recommended; however, the objective of the solar-powered pump system is to store water, not
electricity. Calculations necessary for the design of this type include that for solar insolation,
volume of water requirements, total dynamic head, and quantity of water available. Solar
insolation is the measure of the amount of solar energy projected on a surface over a specified
length of time. It is strongly influenced by geographical location, season, and cloud cover. It is
also necessary to have knowledge of the water quality and of the pipeline through which the water
must flow (NRCS 1).
These aforementioned factors will play a large role in determining the type of solar-power
pump system is best for NRHF. The current volume requirements of the farm are determined by
the needs of the livestock and the greenhouse at NRHF; this requirement is currently
approximately 3950 gallons per day. Other design considerations for a solar-powered pump
system are being developed with the existing infrastructure in mind. As was stated in the
introduction, certain variables e.g. trough type and location and the piping system, are currently in
use at the farm. Therefore, factors such as head loss and friction loss have been predetermined,
and our design will not have a great influence on these elements. The existing system is described
The NRHF farm has utilized a solar powered pumping system in the past to generate
enough electricity to spark the flow of water through the designed trough system. This
configuration was in use for over 20 years, but has since deteriorated. Following disconnection,
the farm has been utilizing a combination of pumping and gravity flow as a way of transporting
water through two separate watering systems consisting of gravity, concrete, and pressure troughs.
These two systems are separated by a road that runs through the middle of the farm, which acts as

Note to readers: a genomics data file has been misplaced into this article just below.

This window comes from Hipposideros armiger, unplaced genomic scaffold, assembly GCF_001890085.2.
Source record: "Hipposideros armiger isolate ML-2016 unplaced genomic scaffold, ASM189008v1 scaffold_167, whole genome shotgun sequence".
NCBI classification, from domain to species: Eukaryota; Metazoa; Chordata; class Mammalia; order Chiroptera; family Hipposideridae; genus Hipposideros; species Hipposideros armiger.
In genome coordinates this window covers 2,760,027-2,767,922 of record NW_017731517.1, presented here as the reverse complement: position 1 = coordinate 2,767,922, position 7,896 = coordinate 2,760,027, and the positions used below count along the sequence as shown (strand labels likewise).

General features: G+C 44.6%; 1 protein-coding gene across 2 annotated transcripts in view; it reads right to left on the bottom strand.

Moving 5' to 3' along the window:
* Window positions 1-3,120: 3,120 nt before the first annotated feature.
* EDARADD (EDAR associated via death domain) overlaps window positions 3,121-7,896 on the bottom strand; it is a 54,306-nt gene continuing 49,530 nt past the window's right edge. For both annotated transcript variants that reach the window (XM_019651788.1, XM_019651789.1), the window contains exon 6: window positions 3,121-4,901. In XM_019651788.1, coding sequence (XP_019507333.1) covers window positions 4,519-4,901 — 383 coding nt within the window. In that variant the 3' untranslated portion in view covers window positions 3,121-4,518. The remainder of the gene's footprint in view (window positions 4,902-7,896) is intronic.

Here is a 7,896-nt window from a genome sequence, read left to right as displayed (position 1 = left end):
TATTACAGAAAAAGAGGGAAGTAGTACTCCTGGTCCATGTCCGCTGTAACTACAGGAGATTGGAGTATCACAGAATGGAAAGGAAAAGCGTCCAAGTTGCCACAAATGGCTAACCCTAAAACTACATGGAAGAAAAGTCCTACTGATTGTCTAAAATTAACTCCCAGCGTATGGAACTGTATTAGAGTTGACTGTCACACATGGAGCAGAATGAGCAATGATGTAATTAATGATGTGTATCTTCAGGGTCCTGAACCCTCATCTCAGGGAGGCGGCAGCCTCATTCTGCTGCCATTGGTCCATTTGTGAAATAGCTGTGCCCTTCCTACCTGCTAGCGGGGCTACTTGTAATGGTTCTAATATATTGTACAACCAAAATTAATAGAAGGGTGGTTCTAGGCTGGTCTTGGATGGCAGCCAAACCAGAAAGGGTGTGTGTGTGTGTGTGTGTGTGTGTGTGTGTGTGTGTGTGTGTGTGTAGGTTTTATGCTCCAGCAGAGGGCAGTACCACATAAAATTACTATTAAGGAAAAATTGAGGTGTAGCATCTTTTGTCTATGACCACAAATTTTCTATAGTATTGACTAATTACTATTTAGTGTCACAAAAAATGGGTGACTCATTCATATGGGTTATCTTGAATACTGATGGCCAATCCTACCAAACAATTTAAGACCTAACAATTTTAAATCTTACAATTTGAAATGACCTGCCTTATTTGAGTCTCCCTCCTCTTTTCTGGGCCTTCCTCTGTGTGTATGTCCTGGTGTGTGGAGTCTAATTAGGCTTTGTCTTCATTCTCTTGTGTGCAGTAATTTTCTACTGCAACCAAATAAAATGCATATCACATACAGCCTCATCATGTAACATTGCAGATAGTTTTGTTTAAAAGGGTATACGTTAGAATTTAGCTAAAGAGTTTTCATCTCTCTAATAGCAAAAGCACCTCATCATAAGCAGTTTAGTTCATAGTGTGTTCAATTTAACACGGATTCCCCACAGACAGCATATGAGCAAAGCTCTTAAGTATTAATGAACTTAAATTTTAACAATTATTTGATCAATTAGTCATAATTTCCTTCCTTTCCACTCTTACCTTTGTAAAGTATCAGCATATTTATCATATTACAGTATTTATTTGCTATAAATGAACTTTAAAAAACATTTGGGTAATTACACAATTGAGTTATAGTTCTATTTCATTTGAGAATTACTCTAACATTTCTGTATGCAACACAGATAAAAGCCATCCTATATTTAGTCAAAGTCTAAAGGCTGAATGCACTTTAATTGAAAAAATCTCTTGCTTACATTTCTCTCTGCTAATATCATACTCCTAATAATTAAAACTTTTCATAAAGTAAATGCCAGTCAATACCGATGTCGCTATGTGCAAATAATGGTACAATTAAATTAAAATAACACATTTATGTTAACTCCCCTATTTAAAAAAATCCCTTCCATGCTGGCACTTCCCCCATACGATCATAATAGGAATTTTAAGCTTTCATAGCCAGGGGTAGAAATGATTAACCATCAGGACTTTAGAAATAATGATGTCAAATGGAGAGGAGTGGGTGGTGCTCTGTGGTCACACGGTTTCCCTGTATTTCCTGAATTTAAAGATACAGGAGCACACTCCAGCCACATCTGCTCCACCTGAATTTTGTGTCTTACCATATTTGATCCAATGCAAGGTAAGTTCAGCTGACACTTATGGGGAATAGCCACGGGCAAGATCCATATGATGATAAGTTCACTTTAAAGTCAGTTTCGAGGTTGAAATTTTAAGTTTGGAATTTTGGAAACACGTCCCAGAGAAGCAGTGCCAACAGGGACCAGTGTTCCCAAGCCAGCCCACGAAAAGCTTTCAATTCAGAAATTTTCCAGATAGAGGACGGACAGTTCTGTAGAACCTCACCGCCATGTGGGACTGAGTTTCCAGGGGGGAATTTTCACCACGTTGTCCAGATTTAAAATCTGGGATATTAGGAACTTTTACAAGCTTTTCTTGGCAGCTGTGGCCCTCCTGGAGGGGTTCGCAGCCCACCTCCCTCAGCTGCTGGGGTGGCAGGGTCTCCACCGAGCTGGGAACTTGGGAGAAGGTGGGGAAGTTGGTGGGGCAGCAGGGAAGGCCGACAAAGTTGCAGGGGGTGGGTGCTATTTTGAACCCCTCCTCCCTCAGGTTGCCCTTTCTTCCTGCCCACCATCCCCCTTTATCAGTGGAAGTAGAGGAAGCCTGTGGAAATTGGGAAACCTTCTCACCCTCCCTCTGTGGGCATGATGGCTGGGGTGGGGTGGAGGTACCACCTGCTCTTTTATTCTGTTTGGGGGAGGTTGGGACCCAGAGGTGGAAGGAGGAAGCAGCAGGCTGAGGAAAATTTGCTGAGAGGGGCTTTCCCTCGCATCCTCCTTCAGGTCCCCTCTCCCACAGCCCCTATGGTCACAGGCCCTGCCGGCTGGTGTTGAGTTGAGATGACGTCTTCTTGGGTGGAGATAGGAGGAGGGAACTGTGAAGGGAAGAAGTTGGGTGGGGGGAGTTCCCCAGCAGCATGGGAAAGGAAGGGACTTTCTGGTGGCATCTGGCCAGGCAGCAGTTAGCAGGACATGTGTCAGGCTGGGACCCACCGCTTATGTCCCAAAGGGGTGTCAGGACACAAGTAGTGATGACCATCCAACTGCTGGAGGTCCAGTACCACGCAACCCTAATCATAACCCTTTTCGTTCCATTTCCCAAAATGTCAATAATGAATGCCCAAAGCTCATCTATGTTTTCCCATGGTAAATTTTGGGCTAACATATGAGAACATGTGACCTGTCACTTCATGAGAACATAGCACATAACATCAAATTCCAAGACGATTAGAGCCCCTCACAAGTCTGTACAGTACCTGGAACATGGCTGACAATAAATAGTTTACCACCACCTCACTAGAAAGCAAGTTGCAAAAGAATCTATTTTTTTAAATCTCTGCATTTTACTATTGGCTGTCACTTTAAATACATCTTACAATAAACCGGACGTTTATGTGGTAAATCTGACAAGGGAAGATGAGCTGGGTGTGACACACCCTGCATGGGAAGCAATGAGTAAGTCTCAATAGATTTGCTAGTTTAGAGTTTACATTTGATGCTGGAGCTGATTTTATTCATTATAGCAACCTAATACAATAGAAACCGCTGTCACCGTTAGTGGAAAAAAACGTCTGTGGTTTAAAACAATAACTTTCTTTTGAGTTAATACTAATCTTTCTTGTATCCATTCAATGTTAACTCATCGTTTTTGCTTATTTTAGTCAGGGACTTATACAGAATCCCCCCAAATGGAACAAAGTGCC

a divider. Pump system one (PS1), or the house side system, supports six troughs and pump system
two (PS2), or the hillside system, supports four troughs. Currently, a pressure pump is stationed
above the highest elevated trough in each pump network. The highest trough acts as a reservoir to
supply water to the remaining troughs in the setup. The flow of water by gravity is controlled by a
valve near the most elevated trough. It is estimated that the solar-powered pump would have to

generate enough energy to move water from pond one, the main source of water for PS1, up an
elevation of roughly 150 feet to the first tire trough. Gravity flow will then be initiated to move
water from the tire trough to the remaining four troughs in the system. Alternately, PS2 has a max
elevation difference calculated to be roughly 250 feet. After water is pumped to the max elevation
at the trough, a similar gravity flow will be triggered for water to reach the remaining three troughs.
Several subsurface waterlines run between the troughs in each system to enable the flow
of water. NRCS Livestock Pipeline standards dictate the criteria for the waterlines in the farm.
Factors such as head loss and friction loss are key components of the design to ensure that the
demands for water are achieved. These calculations can be made using Hazen-Williams, Darcy-
Weisbach, or Mannings equations. Although piping already exists, it was important to review
these standards because of the effect of pumping and flow on the waterlines.
The NRHF system utilizes three main types of troughs, namely the concrete, frost-free
tanks; the tire tanks; and the portable, seasonal tanks that are used as gravity troughs. The main
advantages of the concrete troughs are their ability to store up to 250 gallons of water, the greater
open area available for a large quantity of livestock to be able to drink simultaneously, and their
ability to regulate temperature during the cold months of the year using soil as insulation to avoid
freezing during the winter. PS1 and PS2 contain three and one concrete, frost-free troughs,
respectively. A disadvantage of these troughs is their inability to be split and shared easily between
multiple pastures using fences; instead, a special double-sided trough must be used in order to